Another condensed little spread of traditional Batman comics themes appears out of nowhere: POOOOOOOOOM, Batman looming ominously while cleverly backlit, ominously pontificating at criminals.  There are about six pages in this book that could have just been the whole comic and saved us all the time.

On June 2nd we learn that Miller projects his sexist bullshit onto the characters he writes.

June is a pretty crappy month, really. I guess it gets too hot to not act like a complete douche in Gotham City in June.  Luckily, there’s a cool spot under Lt Gordon’s desk for Bruce to chill in.  I can’t even handle the Gordon cheating on his pregnant wife thread, so I’m going to skip it.

On Southland, John Cooper once said that a cop is someone who runs towards the sound of gunfire instead of away.  Gotham City’s so hardcore that the National Guard taking out Batman is a street festival.

~Batcave interlude *music plays* I guess the payoff on that really boring, long action sequence is the batpocalypse Bruce unleashes. SPOILER Later, he realizes adopting random kids to use as a diversionary tactic in battle is much easier.

Bruce being Brucey the lothario almost always makes me laugh.  His evaporated bottle of wine, y’all.  This whole segment is pretty solid with Gordon seeing through Bruce’s act (which isn’t mainstream canon, btw) and Alfred being dry as a bone with his humor.  PS: the flying guy in Metropolis is Superman. DUN DUN DUN!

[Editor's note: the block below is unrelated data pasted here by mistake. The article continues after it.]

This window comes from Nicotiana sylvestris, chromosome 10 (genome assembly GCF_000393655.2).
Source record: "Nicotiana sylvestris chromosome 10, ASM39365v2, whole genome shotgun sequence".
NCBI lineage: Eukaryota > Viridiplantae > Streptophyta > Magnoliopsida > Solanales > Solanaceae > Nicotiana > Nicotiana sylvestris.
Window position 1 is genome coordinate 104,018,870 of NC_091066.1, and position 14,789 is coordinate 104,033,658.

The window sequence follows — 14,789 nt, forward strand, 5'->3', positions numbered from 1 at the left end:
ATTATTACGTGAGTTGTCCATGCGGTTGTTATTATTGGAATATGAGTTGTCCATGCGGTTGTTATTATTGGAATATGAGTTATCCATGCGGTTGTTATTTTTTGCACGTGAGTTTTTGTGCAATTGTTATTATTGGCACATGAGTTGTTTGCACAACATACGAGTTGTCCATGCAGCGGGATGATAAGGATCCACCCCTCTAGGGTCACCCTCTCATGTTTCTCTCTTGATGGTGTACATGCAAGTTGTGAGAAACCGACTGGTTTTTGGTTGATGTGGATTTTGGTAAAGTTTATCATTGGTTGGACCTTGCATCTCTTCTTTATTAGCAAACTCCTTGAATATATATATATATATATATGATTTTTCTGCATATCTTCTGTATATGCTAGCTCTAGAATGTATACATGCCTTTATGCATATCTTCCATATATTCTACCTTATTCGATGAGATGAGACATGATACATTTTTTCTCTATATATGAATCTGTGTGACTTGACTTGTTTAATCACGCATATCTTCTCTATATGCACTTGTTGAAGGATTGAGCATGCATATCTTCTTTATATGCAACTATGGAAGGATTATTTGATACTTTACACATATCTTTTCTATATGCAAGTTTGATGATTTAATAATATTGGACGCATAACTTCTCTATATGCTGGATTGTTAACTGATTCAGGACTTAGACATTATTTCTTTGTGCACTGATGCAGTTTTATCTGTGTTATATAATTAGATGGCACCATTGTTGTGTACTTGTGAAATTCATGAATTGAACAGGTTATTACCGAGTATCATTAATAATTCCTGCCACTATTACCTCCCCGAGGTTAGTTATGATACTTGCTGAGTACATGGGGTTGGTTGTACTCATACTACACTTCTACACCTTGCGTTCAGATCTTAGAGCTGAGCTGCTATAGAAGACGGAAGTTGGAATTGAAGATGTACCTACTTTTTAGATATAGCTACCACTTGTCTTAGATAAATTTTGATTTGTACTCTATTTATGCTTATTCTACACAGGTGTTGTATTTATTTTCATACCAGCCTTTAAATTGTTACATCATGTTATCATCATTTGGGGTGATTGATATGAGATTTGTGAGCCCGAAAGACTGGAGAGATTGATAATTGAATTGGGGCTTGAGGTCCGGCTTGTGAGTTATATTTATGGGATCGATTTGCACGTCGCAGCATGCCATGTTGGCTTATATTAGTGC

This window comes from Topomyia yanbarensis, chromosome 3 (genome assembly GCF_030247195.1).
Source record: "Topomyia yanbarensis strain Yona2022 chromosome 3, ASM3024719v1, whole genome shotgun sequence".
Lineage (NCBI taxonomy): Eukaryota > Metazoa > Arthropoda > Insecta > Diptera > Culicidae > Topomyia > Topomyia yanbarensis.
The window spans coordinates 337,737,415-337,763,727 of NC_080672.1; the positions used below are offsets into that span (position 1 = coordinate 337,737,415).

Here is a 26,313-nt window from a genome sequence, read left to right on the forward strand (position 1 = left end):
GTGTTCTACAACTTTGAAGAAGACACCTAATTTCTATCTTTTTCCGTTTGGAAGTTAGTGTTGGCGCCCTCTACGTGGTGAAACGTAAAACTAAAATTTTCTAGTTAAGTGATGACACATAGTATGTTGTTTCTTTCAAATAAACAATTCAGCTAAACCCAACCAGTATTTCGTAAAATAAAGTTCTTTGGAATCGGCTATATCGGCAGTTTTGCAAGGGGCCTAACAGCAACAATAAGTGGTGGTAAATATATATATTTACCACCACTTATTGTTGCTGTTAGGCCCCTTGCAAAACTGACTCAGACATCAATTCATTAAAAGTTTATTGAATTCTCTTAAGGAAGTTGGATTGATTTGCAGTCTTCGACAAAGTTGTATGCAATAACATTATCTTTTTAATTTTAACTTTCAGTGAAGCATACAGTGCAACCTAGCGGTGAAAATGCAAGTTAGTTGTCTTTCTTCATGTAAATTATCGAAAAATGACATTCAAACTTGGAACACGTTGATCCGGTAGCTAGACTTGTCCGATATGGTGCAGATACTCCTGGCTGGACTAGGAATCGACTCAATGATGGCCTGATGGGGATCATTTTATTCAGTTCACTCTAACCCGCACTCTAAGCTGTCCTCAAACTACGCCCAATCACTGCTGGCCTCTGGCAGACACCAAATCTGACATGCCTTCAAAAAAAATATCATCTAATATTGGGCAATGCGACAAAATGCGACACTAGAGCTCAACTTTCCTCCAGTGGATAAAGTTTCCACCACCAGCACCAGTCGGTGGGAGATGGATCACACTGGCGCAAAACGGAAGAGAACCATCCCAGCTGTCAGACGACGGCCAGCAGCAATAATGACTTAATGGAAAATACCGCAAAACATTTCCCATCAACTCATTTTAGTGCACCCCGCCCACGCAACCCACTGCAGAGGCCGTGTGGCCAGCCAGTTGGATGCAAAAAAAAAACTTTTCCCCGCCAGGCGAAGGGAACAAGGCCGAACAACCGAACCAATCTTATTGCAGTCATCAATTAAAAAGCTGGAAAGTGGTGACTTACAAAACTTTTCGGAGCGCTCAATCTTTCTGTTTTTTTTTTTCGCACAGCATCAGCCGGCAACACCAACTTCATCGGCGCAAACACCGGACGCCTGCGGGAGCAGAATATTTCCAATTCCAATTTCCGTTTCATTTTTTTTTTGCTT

On September 3rd, Bruce discovers his lifelong love affair with Selina Kyle, Alfred reads the paper in his slippers while Bruce works out, and Alfred manages to crack wise. It was a good day. Well, not for the Gordon family, but for the rest of us. Nice socks, Bruce. If this Stately Wayne Manor interlude had been the backbone of the comic rather than the Lt Gordon the Dick plot then the book would have been much more engaging.  Who can get enough of Bruce pretending not to get Alfred’s jokes? Of their odd domestic situation?  Of Bruce doing one-handed push ups while grousing about OTHER vigilantes mucking up his illegal activities? Sigh.

If you’re shaking the box wondering where the rest is, yes, there’s a Year Two. However, this is about as much Frank Miller as I can take in concentrated form, so we’ll be moving on. Feel free to read the whole series on your own to maximize your ability to win arguments about Frank Miller’s characterization of the main Bat characters. You will have at least one of these in your career as a comics geek.

You have now read a Frank Miller Batman series. You’re swiftly  on your way to being a comics expert.  Cultivate your smug face.

I promise next time will be much much smoother of a ride.  Now, get your hands on Robin: Year One by Chuck Dixon aka How Did I Live So Long Without Dick Grayson in My Life?